Republican challenger Ives blasts Congressman Casten on fentanyl vote

By Kevin Beese Staff Reporter

Jeanne Ives

U.S Rep. Sean Casten’s potential fall opponent is ripping him for his vote against a bipartisan measure to extend a federal ban on the illegal sale of fentanyl.

Former state representative and gubernatorial candidate Jeanne Ives, a Republican running for the congressional seat held by Casten, D-6th, said that the congressman is apparently not concerned with protecting vulnerable communities as had the vote gone his way it would have been substantially harder for federal law enforcement to prosecute dealers of the synthetic opiod, which has been responsible for tens of thousands of deaths over the past several years.

“Sean Casten truly represents the extreme left wing of the Democrat base,” Ives said. “His reason for voting against this common-sense measure was his worry that street dealers would be over-prosecuted.

“It is because of radicals like him that Democrats are becoming the party of lawlessness and anarchy. We have to wonder: What will be the next law Casten won’t want enforced? How will he tie law enforcement’s hands next?”

­Casten said he voted against the measure because he feels efforts would be better spent finding solutions for opiods and other substance abuse disorders, cutting the demand rather than continuing to focus on the supply.

“We are in the midst of a national opioid epidemic, and we desperately need to make sure that those who suffer from addiction get the treatment and rehabilitation they need. And while this bill was certainly ‘tough on drugs,’ it is not smart on drugs,” Casten said. “Addiction is a disease. And yet, for decades we have treated it as a crime. Rather than giving people the treatment they need, we spend money to put them into prisons, wasting finite resources without ever addressing the root cause.

Sean Casten

“But in tackling this crisis, we must learn from the mistakes of our past: The War on Drugs was a failure. It not only failed to stem the tide of drug abuse and addiction, it kicked off the mass incarceration of people of color we still wrestle with today. The enforcement against the sale of fentanyl analogues is no different. Most of the arrests made under the DEA’s emergency scheduling are against low-level dealers and people of color, the vast majority of whom aren’t even aware they’re carrying a fentanyl analogue. It is time to be smarter. It is time to recognize that the best way to cut the demand for addictive substances is not by reducing the supply. It didn’t work during prohibition, and it isn’t working now.”

A number of Illinois Democratic reps joined Casten in voting against the Temporary Reauthorization and Study of the Emergency Scheduling of Fentanyl Analogues Act, which extends the U.S. Drug Enforcement Agency’s temporary order for fentanyl-related substances, creating mandatory-minimum prison time for offenders and providing resources for the prosecution of individuals transporting trace amounts of the drug.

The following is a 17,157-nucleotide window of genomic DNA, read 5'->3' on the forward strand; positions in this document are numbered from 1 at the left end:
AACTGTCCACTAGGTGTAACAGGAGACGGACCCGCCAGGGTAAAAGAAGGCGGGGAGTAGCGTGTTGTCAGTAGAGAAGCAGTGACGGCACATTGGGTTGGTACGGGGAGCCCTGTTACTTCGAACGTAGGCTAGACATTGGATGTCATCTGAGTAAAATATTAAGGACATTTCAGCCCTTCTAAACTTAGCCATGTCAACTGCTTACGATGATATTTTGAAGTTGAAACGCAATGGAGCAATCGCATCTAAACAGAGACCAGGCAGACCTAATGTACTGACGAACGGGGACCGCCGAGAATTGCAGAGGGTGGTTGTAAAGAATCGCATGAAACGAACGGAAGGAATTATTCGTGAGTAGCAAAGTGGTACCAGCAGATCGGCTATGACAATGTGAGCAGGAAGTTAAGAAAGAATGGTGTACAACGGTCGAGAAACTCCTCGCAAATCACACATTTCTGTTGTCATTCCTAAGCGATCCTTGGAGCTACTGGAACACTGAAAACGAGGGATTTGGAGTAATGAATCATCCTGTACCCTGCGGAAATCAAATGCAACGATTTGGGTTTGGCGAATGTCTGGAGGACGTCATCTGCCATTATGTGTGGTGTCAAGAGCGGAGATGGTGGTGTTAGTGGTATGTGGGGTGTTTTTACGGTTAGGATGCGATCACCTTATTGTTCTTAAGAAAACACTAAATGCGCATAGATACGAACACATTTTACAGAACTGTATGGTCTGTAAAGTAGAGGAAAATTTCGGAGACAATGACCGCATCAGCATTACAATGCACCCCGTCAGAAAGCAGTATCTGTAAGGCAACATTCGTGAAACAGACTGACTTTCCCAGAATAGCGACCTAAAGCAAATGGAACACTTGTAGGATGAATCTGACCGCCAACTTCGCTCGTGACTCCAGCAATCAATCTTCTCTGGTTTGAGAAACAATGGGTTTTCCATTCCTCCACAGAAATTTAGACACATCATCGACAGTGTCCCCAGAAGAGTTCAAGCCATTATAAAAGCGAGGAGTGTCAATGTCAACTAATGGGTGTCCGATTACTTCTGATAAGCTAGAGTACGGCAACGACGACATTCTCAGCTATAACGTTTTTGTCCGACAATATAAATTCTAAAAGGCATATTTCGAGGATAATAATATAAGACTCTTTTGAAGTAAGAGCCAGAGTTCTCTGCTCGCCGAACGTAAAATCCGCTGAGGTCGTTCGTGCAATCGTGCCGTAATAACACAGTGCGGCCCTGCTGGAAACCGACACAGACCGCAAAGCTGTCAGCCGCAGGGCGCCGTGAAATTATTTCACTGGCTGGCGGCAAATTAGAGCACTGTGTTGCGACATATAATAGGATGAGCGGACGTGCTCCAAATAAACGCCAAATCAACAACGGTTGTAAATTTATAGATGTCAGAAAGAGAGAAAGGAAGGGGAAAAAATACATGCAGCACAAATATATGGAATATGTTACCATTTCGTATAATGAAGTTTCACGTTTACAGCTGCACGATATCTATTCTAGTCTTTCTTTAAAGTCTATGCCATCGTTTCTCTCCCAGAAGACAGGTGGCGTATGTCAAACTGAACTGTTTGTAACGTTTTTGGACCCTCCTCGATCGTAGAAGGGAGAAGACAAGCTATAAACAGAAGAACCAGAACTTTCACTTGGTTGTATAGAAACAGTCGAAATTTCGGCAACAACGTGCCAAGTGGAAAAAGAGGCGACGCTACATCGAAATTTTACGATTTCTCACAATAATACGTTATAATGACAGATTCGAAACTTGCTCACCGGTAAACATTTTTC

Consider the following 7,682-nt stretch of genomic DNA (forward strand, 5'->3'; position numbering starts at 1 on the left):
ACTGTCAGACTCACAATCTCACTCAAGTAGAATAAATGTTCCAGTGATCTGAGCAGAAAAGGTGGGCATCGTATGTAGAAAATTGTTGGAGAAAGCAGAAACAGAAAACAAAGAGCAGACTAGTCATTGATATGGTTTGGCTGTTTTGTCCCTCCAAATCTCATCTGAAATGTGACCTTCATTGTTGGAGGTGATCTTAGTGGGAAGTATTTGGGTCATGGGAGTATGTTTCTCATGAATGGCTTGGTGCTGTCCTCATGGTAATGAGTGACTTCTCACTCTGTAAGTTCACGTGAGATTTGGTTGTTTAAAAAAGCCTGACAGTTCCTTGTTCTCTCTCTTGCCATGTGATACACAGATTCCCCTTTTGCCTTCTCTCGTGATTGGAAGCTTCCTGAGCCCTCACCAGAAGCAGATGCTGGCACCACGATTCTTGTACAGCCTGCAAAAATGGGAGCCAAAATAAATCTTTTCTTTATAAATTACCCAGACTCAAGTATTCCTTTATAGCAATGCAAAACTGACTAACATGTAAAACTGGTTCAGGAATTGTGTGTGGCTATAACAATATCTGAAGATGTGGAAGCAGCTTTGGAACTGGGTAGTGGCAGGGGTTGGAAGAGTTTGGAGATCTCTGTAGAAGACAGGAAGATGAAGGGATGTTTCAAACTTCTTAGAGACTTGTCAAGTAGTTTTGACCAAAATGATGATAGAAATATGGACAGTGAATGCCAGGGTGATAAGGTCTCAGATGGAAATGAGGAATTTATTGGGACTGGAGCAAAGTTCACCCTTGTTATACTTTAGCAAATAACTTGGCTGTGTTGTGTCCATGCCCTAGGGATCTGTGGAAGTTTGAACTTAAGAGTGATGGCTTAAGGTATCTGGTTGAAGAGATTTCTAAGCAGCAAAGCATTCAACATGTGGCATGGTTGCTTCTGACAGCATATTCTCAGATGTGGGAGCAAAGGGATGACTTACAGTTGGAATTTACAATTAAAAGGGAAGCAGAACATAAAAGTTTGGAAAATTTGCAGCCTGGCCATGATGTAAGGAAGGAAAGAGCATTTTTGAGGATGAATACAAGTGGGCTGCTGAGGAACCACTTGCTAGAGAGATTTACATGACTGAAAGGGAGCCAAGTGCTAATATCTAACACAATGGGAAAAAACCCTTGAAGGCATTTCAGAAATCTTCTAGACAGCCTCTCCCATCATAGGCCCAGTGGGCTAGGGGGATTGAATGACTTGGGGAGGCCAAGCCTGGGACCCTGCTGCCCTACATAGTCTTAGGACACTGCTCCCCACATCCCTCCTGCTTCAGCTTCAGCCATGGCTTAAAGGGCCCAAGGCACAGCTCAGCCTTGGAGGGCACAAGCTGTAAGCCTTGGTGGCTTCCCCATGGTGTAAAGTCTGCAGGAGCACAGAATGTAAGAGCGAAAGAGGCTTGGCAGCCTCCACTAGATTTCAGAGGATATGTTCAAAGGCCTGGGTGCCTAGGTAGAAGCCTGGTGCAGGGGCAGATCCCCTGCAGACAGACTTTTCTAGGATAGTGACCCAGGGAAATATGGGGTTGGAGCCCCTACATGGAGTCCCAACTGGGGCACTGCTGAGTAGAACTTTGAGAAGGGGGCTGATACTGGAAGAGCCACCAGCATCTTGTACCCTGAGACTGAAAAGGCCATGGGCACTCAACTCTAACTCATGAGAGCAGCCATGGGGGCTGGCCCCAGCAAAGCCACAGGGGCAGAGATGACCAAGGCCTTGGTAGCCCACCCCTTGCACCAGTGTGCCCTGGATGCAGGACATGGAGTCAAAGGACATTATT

The measure passed 320-88. More than 10 percent of the opposing votes came from Illinois Democrats.

Four Illinois congressional Democrats — Dan Lipinski, Mike Quigley, Raja Krishnamoorthi and Cheri Bustos — voted for the measure’s passage.

Illinois congressional votes on the act were:

  • Against the measure: Bobby Rush, D-1st; Robin Kelly, D-2nd; Jesus “Chuy” Garcia, D-4th; Sean Casten, D-6th; Danny Davis, D-7th; Jan Schakowsky, D-9th; Brad Schneider, D-10th; Bill Foster, D-11th; and Lauren Underwood, D-14th
  • In favor of the act: Dan Lipinski, D-3rd; Mike Quigley, D-5th; Raja Krishnamoorthi, D-8th; Mike Bost, R-12th; Rodney Davis, R-13th; John Shimkus, R-15th; Cheri Bustos, D-17th; and Darin LaHood, R-18th.
  • Not voting: Adam Kinzinger, R-16th


Casten said intervention, not incarceration, is the answer to the problem

“Rather than focusing on locking up low-level dealers, the federal government must put its full weight behind interventions that will actually put an end to drug addiction,” Casten said. “I look forward to working with my colleagues to develop smarter, patient-focused solutions to the opioid epidemic and hope that the passage of this bill, in spite of my vote, doesn’t preclude the desperate need for a more thoughtful and evidenced-based approach.”

Jeanne Ives, who faces Dr. Gordon “Jay” Kinzler in the Republican primary, said that the federal legislation may not be a permanent solution, but it protects communities until a more meaningful solution to the overdose crisis can be found.

The former state rep noted that a study by the RAND Corp., a nonprofit global policy think tank, found “The sudden appearance of the drug fentanyl in the U.S. has driven up overdose deaths dramatically.”

Ives said Casten continues to be on the wrong end of crime issues.

“He supports sanctuary city policies, which prevent violent criminals — in the country illegally — from being prosecuted to the fullest extent of the law,” Ives said. “He advocates more gun-control laws but won’t hold (Cook County State’s Attorney) Kim Foxx accountable for refusing to prosecute gun crimes in Chicago. Now, he protects drug dealers rather than families on his district.”